I. Improvement of 2 year disease free survival after bone marrow transplant by 25% based on a baseline relapse free survival at two years of 30%.
II. Secondary graft failure is defined as the decline in neutrophil count to < 500/cu mm after achieving engraftment which is unrelated to infection or drug effect (sorafenib?) and is unresponsive to stimulation by growth factors.
III. NRM is defined, as death in the absence of competing risks, relapse or progression of disease. This secondary endpoint will be characterized and presented as a cumulative incidence at day 100 and at 1 year after BMT.
IV. Survival without relapse or death (DFS) or without death (OS) will be determined and presented as Kaplan-Meier estimates at 1 and 2 years post-transplant.
V. Patients will be evaluated for chronic GVHD both as described in the NIH consensus project guidelines and by conventional criteria. The first day of chronic GVHD onset will be used to calculate cumulative incidence curves using the competing risk method. Graft failure, relapse or death without GVHD is considered competing risks for GVHD.
I. Patients will undergo serial examinations of bone marrow during the maintenance treatments evaluating MRD by flow cytometry and FLT3 suppression by western blot analysis and PIA. Samples will be collected to assess sorafenib and the N-oxide metabolite (total and unbound) exposure to correlate with pharmacodynamic endpoints.
OUTLINE: Patients are stratified according to type of transplant (myeloablative, matched, related donor vs nonmyeloablative, matched, haploidentical donor vs myeloablative, haploidentical or partially mismatched, unrelated donor).
Patients receive sorafenib tosylate orally (PO) twice daily (BID) beginning at least 30 days after completion of induction therapy and continuing until 4 days prior to bone marrow transplant (BMT) preparative regimen. At time of engraftment but no later than 120 days after BMT, patients receive sorafenib tosylate PO BID continuously for up to 2 years in the absence of disease progression or unacceptable toxicity.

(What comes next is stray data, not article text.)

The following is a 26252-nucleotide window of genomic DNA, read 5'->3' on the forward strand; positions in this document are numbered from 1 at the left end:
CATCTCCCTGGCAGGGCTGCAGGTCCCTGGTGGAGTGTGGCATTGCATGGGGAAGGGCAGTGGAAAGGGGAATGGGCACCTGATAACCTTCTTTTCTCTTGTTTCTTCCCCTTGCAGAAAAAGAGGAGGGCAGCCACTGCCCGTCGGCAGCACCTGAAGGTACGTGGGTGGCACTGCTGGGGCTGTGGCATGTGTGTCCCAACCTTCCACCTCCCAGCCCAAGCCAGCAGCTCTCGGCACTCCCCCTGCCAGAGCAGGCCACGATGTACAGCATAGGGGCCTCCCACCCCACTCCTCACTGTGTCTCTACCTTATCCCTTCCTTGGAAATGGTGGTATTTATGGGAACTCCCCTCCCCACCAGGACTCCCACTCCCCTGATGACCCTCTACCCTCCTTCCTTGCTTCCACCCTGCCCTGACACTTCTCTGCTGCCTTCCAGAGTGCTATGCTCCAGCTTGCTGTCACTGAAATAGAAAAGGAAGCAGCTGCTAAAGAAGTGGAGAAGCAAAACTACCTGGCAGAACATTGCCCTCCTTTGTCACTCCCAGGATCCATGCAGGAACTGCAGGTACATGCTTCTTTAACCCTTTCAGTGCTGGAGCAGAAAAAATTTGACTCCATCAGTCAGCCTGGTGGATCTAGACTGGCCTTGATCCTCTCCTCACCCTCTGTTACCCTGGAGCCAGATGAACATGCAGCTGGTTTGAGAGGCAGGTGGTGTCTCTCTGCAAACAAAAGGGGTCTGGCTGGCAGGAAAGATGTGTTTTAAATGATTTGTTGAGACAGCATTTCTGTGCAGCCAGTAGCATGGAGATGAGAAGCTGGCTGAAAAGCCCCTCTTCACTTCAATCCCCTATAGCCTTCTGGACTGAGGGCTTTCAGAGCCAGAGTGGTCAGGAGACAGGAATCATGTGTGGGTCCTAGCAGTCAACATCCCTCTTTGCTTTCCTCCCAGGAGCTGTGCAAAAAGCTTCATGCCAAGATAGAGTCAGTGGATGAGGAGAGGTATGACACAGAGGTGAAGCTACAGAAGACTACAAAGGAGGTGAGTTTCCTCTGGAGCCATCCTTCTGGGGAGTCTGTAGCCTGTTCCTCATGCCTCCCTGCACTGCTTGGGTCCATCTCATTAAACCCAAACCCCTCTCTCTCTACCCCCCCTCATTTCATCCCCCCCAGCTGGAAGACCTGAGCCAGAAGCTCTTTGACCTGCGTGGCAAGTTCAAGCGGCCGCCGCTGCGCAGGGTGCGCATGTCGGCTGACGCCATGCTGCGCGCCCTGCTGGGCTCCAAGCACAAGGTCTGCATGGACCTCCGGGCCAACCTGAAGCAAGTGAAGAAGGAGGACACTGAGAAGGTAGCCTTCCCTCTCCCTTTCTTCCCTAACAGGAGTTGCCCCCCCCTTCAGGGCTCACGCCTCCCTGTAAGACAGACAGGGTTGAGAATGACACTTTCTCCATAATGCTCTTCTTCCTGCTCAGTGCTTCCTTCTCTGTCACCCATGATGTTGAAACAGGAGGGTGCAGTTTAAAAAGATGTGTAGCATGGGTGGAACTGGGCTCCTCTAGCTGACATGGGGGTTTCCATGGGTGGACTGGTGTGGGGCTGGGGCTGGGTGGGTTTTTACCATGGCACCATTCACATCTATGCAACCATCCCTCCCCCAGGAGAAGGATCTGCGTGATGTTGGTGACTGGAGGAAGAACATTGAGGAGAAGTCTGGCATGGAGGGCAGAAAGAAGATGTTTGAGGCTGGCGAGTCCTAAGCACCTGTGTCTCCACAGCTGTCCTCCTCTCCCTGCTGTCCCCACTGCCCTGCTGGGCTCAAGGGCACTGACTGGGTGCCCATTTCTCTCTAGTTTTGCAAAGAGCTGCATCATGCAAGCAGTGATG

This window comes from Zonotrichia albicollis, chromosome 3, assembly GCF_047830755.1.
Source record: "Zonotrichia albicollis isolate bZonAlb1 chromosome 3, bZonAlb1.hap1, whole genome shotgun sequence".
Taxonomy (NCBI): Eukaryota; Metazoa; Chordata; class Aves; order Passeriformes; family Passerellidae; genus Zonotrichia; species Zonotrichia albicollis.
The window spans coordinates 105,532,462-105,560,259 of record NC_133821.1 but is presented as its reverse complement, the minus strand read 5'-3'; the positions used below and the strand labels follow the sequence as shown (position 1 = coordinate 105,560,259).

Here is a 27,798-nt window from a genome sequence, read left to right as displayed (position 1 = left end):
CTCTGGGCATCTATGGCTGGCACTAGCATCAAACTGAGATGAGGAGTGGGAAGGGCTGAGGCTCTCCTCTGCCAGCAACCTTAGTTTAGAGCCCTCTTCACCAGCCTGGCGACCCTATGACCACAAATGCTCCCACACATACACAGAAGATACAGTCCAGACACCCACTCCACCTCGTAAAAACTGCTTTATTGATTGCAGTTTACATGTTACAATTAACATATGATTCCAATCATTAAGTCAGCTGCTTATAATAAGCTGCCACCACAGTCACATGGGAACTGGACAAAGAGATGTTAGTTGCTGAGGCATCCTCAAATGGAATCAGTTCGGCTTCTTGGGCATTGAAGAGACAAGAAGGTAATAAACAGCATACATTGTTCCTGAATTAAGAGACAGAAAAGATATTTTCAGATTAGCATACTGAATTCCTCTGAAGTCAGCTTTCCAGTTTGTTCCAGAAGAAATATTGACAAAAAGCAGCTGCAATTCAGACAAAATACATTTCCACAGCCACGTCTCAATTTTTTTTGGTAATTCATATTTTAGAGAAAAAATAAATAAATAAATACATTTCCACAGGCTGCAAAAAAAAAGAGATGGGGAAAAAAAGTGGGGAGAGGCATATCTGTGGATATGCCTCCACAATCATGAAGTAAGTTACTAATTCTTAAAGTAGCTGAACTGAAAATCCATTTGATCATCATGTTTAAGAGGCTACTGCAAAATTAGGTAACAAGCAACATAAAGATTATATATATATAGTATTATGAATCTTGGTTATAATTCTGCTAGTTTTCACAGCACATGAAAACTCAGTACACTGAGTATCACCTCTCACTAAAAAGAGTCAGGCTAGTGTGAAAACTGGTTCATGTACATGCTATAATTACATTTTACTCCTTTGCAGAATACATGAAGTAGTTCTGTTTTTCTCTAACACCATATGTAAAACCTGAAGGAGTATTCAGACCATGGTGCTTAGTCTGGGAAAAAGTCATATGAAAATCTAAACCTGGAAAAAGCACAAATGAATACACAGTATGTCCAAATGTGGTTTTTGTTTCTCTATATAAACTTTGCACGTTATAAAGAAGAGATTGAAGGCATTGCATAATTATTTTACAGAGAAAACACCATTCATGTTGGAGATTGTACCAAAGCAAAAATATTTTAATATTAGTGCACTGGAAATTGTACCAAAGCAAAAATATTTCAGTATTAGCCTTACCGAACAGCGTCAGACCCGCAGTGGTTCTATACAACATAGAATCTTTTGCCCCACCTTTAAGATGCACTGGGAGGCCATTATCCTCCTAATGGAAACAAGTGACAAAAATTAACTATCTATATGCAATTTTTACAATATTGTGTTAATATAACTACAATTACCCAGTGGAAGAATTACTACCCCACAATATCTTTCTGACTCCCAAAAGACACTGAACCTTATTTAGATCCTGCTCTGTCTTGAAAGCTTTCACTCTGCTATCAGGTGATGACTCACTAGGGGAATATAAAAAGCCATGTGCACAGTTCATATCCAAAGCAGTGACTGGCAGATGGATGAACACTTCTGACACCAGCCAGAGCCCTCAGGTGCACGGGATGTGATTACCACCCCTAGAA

Patients undergo blood and bone marrow sample collection at baseline and periodically during treatment to determine the effect of sorafenib tosylate and its metabolites on P-ERK and P-FLT3 levels ex-vivo, presence of FLT3 target inhibition in-vivo, and MRD by PIA, polymerase chain reaction assays, western blotting, and flow cytometry.
After completion of study treatment, patients are followed up for 24 months.
Please refer to this study by its ClinicalTrials.gov identifier: NCT01578109
|United States, Maryland|
|Johns Hopkins University/Sidney Kimmel Comprehensive Cancer Center||Recruiting|
|Baltimore, Maryland, United States, 21287|
|Contact: Keith W. Pratz 410-502-7726 firstname.lastname@example.org|
|Principal Investigator: Keith W. Pratz|
|University of Maryland/Greenebaum Cancer Center||Recruiting|
|Baltimore, Maryland, United States, 21201|
|Contact: Ashkan Emadi 410-328-2596 email@example.com|
|Principal Investigator: Ashkan Emadi|
|Principal Investigator:||Keith Pratz||Johns Hopkins University/Sidney Kimmel Comprehensive Cancer Center|